Identify and embrace opportunities to let youth know that we care. This is not meant to advocate for a soft or otherwise weak approach to Juvenile Justice. The reality is that many of our youth are very challenging and in some instances can be dangerous. Generally however, most youth simply want to know that somebody cares. A significant percentage of confined youth have been neglected and / or abused for the majority of their lives. It is reasonable to suggest in many instances that youth assigned to secure institutions are indeed the product of a deficient upbringing. We are necessary as a social institution because we are meant to intervene in this cycle of deviance, alter the behavior, and prevent youth from engaging in criminal behavior as adults. As previously stated, we must control our populations and our facilities if we are to be successful, but it is still acceptable for youth to know that we are genuinely concerned for their well being. Officials who are indifferent will inevitably find themselves conflicted after assuming their role in Juvenile Justice.

Finally, a juvenile facility is much like any other secure institution. The quality of life within the institution depends upon the quality of the leadership. We must be in control of our facilities, but we must also be in control of ourselves. If we as criminal justice practitioners do not have composure, then we are unable to effectively control anything. Self control is essential in both adult and juvenile corrections, as is accountability and respectable leadership. Respectable leaders in Juvenile Corrections willingly serve as role models for everyone within the campus community. They only choose courses of action that are consistent with our fundamental knowledge of right and wrong, and they advocate for decency and the proper manner in which people ought to be treated. By doing so, they help to establish and maintain a healthy, controlled environment where positive change can become a reality. They ensure that everyone truly understands the mission of Juvenile Corrections, and that everyone agrees that it is not our responsibility to punish youth under our supervision. The fact that they are incapacitated is punishment enough. Our primary goal is to return a more stable, productive young person to the community that he or she came from.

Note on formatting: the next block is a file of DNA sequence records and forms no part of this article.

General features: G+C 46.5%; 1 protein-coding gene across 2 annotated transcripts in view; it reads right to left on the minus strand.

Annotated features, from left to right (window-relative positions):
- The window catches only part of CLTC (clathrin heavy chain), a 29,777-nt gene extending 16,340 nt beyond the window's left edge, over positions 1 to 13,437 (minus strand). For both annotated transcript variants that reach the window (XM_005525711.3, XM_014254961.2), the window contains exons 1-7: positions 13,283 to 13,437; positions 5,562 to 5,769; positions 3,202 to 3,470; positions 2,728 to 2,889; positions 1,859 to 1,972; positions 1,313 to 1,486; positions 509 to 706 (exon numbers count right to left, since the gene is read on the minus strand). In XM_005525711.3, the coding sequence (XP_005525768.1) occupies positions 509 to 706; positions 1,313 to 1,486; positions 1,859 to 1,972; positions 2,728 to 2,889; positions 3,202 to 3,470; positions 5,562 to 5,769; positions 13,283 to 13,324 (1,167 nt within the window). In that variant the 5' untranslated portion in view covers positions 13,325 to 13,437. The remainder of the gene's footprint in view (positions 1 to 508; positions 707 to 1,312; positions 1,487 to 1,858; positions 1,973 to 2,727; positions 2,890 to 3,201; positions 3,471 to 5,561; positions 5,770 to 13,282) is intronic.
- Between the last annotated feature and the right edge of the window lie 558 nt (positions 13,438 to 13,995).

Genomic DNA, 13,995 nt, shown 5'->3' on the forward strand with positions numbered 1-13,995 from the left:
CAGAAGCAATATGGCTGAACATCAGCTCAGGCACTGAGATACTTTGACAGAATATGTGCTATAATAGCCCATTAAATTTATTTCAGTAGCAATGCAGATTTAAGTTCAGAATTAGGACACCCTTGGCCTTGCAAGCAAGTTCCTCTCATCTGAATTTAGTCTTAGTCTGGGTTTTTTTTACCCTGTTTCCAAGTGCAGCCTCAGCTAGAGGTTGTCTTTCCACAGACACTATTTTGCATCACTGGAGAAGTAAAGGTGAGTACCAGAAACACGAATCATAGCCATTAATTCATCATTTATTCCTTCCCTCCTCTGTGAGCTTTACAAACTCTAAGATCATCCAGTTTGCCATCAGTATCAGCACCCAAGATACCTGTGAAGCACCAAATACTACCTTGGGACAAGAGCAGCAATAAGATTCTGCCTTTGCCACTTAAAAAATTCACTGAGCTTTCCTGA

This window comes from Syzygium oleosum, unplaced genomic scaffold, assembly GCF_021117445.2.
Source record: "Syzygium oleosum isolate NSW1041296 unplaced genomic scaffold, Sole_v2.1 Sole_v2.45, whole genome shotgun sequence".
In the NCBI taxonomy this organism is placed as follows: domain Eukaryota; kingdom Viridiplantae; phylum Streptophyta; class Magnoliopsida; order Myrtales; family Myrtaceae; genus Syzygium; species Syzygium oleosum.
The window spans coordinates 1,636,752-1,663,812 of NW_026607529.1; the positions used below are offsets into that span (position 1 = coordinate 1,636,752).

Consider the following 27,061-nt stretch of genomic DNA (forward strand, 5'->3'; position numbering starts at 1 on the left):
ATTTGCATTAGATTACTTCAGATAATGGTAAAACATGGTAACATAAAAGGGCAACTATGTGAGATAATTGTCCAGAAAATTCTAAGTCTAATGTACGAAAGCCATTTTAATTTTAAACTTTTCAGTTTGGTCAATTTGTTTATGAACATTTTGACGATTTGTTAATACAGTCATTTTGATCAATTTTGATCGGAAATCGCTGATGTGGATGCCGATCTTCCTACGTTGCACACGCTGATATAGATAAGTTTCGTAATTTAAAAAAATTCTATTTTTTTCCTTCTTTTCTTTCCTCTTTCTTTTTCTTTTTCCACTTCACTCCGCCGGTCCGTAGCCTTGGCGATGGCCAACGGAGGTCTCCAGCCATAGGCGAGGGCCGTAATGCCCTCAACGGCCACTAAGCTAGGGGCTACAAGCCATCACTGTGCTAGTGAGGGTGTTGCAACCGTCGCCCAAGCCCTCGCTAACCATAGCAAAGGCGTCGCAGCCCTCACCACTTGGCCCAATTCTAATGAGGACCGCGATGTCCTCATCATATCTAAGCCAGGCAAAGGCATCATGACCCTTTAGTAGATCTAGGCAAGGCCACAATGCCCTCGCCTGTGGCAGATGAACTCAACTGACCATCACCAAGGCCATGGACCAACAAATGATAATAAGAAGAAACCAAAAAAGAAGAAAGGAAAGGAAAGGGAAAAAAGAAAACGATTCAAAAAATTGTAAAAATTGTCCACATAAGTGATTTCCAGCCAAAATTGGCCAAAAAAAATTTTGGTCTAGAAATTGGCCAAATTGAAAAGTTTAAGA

Managers and supervisors in Juvenile Justice who teach this to staff daily and help to maintain that necessary balance between control and rehabilitation are both effective and respected by others. Even, and especially in Juvenile Corrections, there is no substitute for effective, respectable leadership.

Editors Note:Corrections.com author, Billy S. Humphrey, began his career in the Texas Department of Criminal Justice in 1989. He has served as Warden and Director of Training / Staff Development in Adult Corrections, and as Deputy Director of Juvenile Corrections. He is currently a Parole Commissioner for the Texas Board of Pardons and Parole.

Other articles by Humphrey:


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  3. justmyopinion on 01/14/2011:

    This is a very insightful article. As a retired teacher, I agree with all of Mr. Humphries suggestions regarding working with youth. I would purpose, additionally, that if the same techniques/strategies were modified and incorporated into the adult incarceration enviroment,so that the "primary goal is to return a more stable, productive person to the community that he or she came from"; we would witness a decrease in recidivism as well. I strongly believe the parole process is a crucial step in the rehabilitation of offenders. It provides a transistional period for offenders who are exiting the highly structured/contolled environment of TDCJ and re-entering back into society where they must exhibit self control. It often dismays me when I think about the high percentage of inmates who are elgible for parole compared to the low parole approval rate. In a time when we are facing such tight monetary constraints, I would hope that Mr. Humphries and the other parole members would use the power that has been invested in them and take advantage of the benefits of the parole process by increasing the number of inmates(who are determined to be low level security risk) which are granted parole.